Jon Snow Broadcaster and journalist, Patron, Human Writes

"In such an inhuman system small moments of human contact make a big difference. That's why I support Human Writes and why I would encourage you to do the same."
Gary Younge, Author and US-based feature writer for the Guardian, Patron, Human Writes

"I know what it is like to live in a cell for decades and feel that the whole world hates you. I never expected to be able to live again as a contributing member of a community. Prison life was precarious and unpredictable but I met people who worked there who wanted to help me and people like me - and I'm lucky that I live in a society graceful enough to offer me a second chance. At least I had hope. Hope for many of the people supported by Human Writes has all but been extinguished. Letters to people on Death Row let them know that however low they may have fallen, they are still human beings. They still have value and are worth caring about and letters might just help to keep hope alive. That is why I am honoured to have been invited to be a patron."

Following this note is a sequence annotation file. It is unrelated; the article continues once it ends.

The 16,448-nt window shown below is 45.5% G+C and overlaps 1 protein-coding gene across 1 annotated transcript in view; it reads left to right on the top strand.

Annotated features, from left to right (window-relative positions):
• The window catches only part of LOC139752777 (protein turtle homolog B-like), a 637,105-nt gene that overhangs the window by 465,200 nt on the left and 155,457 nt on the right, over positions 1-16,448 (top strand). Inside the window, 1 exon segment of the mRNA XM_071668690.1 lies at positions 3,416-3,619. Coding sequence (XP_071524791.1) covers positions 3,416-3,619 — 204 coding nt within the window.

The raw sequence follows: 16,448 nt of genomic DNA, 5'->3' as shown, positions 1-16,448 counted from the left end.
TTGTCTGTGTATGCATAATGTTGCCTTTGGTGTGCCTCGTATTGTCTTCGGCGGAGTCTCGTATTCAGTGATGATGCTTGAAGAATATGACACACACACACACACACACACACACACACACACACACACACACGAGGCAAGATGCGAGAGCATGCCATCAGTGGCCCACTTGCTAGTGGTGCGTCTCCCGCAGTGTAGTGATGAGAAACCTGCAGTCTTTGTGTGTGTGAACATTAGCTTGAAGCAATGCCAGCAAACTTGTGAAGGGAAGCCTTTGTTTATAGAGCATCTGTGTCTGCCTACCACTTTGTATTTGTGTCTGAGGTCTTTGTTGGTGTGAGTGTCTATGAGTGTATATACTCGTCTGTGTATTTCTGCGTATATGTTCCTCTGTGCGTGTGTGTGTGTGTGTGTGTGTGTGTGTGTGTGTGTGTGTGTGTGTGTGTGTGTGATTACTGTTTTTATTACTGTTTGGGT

Erwin James, author and Guardian columnist, Patron, Human Writes